Missouri voters joined 38 other states (including DC) and adopted Medicaid expansion yesterday by a vote of 53% to 47%. The vote gave Missouri the distinction of being the sixth state to pass Medicaid expansion by a ballot vote, usually over the objections of Republican leadership in each state. The vote followed a familiar rural/urban split, with rural voters much less likely to support expansion in contrast to strong support from urban areas. However, minorities of voters in rural areas consistently support expansion combining with urban support to create a winning coalition for more affordable health care in state after state. Notably, the states that have voter-passed expansion are generally very conservative. Republicans are joining with Democrats to pass the measures as health care becomes an increasingly important issue to voters.
Missouri’s vote totals were similar to Nebraska’s and not at all as close as Oklahoma’s squeaker of a vote in June. The final vote totals from the states that have passed expansion by ballot:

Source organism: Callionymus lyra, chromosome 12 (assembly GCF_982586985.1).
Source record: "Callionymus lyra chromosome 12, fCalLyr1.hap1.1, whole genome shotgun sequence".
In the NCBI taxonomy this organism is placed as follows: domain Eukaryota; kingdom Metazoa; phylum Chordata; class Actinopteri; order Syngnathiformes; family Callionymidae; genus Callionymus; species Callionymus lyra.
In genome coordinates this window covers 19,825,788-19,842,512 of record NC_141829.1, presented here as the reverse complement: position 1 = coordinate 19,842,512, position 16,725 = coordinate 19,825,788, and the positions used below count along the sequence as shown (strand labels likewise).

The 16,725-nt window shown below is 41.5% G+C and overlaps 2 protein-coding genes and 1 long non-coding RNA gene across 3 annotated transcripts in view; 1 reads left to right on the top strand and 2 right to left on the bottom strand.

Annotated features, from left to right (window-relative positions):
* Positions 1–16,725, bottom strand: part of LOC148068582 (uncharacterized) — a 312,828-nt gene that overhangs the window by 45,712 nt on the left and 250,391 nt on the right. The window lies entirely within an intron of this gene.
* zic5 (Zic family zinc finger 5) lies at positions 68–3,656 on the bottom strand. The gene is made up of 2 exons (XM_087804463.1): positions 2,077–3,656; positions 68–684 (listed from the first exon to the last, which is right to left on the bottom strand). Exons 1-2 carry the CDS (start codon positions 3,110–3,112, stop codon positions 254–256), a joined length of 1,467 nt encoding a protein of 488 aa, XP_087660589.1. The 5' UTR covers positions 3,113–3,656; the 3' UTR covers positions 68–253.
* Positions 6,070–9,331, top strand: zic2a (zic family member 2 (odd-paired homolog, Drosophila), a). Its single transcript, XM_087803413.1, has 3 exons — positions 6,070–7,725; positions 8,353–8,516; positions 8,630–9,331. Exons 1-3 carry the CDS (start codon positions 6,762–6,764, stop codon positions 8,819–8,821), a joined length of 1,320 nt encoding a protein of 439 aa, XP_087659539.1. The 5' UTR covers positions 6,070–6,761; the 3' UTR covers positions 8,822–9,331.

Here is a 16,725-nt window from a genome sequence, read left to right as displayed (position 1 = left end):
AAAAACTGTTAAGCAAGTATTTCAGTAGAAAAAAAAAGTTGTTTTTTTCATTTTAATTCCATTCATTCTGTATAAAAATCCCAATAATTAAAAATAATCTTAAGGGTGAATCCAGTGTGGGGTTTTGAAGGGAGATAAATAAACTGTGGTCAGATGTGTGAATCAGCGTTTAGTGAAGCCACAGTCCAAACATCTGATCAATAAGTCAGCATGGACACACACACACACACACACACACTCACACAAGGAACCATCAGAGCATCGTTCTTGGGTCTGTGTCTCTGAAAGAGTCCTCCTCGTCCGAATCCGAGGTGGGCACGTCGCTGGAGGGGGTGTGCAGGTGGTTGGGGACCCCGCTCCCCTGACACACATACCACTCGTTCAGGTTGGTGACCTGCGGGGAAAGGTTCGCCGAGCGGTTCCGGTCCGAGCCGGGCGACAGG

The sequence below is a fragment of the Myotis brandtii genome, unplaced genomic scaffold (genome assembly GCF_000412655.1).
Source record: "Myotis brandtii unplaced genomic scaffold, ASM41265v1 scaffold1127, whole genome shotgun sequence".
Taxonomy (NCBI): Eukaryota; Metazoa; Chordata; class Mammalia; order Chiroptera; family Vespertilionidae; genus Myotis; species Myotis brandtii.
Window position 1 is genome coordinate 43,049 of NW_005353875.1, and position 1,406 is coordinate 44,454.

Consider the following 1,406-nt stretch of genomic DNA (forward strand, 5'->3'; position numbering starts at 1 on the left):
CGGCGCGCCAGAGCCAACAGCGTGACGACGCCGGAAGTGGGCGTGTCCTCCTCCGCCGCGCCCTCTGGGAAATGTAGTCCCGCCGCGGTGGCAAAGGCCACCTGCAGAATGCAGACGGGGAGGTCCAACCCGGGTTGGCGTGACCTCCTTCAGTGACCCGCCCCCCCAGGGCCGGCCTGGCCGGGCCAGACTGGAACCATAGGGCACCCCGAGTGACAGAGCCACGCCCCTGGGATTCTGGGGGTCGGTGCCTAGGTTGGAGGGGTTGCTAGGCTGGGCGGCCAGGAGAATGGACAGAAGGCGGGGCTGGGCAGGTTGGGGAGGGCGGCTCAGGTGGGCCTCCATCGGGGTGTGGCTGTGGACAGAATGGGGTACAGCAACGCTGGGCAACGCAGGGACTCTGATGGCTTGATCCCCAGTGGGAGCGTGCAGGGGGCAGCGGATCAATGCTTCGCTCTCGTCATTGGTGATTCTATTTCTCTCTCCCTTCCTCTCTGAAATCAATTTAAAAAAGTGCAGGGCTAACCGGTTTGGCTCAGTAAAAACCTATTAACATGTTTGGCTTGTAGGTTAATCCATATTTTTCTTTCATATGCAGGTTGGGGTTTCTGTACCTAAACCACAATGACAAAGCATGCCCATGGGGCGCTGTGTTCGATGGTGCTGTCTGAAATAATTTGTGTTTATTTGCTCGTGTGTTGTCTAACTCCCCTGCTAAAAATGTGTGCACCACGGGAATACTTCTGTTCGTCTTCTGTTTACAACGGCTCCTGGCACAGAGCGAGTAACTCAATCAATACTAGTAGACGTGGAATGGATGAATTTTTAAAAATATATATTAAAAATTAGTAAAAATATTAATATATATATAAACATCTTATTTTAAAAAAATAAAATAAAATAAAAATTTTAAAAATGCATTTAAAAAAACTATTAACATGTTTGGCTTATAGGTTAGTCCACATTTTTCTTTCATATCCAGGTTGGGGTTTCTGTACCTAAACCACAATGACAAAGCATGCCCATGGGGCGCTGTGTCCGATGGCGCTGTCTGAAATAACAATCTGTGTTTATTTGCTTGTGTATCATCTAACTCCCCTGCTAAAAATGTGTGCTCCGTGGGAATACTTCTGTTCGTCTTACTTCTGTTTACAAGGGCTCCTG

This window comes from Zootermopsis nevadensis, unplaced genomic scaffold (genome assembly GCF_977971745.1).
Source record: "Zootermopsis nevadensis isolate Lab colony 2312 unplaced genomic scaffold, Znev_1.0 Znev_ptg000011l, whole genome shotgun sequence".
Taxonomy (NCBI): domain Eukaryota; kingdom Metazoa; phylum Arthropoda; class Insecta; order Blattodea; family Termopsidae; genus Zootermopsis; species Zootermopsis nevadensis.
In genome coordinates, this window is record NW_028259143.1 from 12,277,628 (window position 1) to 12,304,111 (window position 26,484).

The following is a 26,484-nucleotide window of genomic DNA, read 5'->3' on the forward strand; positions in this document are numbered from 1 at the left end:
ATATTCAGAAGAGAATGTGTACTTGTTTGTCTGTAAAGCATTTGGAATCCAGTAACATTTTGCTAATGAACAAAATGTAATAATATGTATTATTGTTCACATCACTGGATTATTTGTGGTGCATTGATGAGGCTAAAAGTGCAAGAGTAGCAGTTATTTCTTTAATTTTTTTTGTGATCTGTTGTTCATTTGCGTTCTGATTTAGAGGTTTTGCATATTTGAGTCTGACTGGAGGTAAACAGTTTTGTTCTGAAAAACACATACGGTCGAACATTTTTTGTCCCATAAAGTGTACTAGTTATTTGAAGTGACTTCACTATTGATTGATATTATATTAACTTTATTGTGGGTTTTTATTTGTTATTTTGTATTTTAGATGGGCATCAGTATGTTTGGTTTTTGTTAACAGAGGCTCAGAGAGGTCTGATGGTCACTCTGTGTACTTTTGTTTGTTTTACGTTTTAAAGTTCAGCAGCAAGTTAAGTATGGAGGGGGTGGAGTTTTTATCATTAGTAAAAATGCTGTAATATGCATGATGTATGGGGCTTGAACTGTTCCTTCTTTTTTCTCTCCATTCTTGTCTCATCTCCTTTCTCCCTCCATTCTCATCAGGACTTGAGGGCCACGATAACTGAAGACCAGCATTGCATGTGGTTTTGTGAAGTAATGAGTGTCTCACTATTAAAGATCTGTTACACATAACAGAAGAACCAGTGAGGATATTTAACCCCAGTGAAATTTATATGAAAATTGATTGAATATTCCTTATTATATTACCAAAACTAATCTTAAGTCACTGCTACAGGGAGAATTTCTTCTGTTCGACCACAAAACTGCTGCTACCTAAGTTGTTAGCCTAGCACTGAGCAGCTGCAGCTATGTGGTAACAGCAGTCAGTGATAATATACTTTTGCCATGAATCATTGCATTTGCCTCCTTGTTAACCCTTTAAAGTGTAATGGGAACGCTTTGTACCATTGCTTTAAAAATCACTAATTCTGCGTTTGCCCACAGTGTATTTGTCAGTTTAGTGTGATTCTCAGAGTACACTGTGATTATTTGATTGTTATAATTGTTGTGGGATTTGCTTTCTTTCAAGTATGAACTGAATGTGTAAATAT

Maine passed 59% to 41%
Idaho passed 61% to 39%
Nebraska passed 53% to 47%
Utah passed 54% to 46%
Montana failed 45% to 55%
Oklahoma passed 50.5% to 49.5%
Missouri passed 53% to 47%
Note that the one state where a ballot measure renewing Medicaid expansion has failed – Montana – linked the expansion to a substantial tobacco tax increase that drew significant opposition from the tobacco industry. (Montana eventually renewed Medicaid expansion through the legislative process.) The ballot measures have been supported by painstakingly-built state-based coalitions and coordinated through an effective national campaign, the Fairness Project.
As in every state that has passed a Medicaid expansion ballot initiative, passage of the measure does not insure implementation of actual health care coverage. After passage, policymakers in each state have spent months, and even years, trying to enact barriers to the new coverage, delaying implementation (Nebraska just started enrolling people this month after nearly two years of delay), and Maine’s former Governor even vowed to go to jail rather than begin providing more health coverage to state residents.
Oklahoma and Missouri voters have done the hard work of letting their leaders know Medicaid expansion is a winner. Now advocates face more work to make sure their leaders don’t try and dilute or delay the new coverage. But with these votes, the wind is at their backs.